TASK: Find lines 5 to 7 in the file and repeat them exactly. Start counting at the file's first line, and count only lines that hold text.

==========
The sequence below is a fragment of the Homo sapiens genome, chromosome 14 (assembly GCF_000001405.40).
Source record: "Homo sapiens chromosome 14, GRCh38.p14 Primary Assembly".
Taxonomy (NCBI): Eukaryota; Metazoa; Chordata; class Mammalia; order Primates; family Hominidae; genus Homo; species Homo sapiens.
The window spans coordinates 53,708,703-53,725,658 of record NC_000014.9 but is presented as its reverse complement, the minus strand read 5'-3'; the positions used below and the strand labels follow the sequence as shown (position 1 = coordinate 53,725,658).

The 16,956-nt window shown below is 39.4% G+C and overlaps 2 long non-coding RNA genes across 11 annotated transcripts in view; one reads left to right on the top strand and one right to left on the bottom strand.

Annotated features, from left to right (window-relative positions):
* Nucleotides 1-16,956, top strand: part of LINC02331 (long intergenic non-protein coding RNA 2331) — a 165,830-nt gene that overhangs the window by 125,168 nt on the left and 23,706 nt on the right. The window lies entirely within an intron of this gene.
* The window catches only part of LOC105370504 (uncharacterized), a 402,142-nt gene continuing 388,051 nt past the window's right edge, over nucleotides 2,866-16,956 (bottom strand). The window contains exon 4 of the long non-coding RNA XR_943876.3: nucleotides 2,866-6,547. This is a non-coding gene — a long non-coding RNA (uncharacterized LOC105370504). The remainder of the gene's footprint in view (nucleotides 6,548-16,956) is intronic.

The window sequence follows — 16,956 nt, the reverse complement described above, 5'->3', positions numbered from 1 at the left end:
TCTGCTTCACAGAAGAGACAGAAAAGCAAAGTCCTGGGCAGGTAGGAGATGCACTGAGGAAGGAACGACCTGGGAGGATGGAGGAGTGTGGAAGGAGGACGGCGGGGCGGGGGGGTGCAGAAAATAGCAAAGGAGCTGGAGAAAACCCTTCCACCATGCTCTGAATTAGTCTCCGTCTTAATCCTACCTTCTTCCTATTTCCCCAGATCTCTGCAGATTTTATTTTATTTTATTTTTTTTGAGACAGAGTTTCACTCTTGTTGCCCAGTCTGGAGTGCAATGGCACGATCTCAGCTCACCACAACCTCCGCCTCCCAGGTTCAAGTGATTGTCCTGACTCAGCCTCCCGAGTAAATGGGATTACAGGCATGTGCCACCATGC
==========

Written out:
The 16,956-nt window shown below is 39.4% G+C and overlaps 2 long non-coding RNA genes across 11 annotated transcripts in view; one reads left to right on the top strand and one right to left on the bottom strand.

Annotated features, from left to right (window-relative positions):
* Nucleotides 1-16,956, top strand: part of LINC02331 (long intergenic non-protein coding RNA 2331) — a 165,830-nt gene that overhangs the window by 125,168 nt on the left and 23,706 nt on the right. The window lies entirely within an intron of this gene.